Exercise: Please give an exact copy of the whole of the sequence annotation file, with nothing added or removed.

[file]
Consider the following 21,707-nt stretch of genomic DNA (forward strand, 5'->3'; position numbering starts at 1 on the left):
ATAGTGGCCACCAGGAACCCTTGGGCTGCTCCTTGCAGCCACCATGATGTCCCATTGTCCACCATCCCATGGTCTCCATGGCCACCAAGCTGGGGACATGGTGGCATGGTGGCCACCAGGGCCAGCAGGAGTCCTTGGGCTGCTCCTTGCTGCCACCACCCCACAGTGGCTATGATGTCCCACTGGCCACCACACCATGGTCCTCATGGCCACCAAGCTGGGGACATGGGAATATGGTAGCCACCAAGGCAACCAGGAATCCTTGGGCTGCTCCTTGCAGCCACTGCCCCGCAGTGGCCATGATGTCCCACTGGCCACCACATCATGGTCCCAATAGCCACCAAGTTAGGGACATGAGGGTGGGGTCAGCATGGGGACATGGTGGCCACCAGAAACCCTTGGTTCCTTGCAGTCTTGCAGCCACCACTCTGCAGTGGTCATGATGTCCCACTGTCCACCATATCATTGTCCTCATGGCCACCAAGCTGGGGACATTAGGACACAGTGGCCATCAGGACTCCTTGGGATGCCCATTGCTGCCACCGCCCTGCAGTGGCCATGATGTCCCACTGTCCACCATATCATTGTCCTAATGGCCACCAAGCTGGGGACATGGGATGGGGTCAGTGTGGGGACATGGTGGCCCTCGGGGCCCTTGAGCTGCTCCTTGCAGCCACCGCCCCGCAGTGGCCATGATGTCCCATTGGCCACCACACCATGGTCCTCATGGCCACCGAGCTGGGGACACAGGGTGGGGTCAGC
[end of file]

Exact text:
Consider the following 21,707-nt stretch of genomic DNA (forward strand, 5'->3'; position numbering starts at 1 on the left):
ATAGTGGCCACCAGGAACCCTTGGGCTGCTCCTTGCAGCCACCATGATGTCCCATTGTCCACCATCCCATGGTCTCCATGGCCACCAAGCTGGGGACATGGTGGCATGGTGGCCACCAGGGCCAGCAGGAGTCCTTGGGCTGCTCCTTGCTGCCACCACCCCACAGTGGCTATGATGTCCCACTGGCCACCACACCATGGTCCTCATGGCCACCAAGCTGGGGACATGGGAATATGGTAGCCACCAAGGCAACCAGGAATCCTTGGGCTGCTCCTTGCAGCCACTGCCCCGCAGTGGCCATGATGTCCCACTGGCCACCACATCATGGTCCCAATAGCCACCAAGTTAGGGACATGAGGGTGGGGTCAGCATGGGGACATGGTGGCCACCAGAAACCCTTGGTTCCTTGCAGTCTTGCAGCCACCACTCTGCAGTGGTCATGATGTCCCACTGTCCACCATATCATTGTCCTCATGGCCACCAAGCTGGGGACATTAGGACACAGTGGCCATCAGGACTCCTTGGGATGCCCATTGCTGCCACCGCCCTGCAGTGGCCATGATGTCCCACTGTCCACCATATCATTGTCCTAATGGCCACCAAGCTGGGGACATGGGATGGGGTCAGTGTGGGGACATGGTGGCCCTCGGGGCCCTTGAGCTGCTCCTTGCAGCCACCGCCCCGCAGTGGCCATGATGTCCCATTGGCCACCACACCATGGTCCTCATGGCCACCGAGCTGGGGACACAGGGTGGGGTCAGC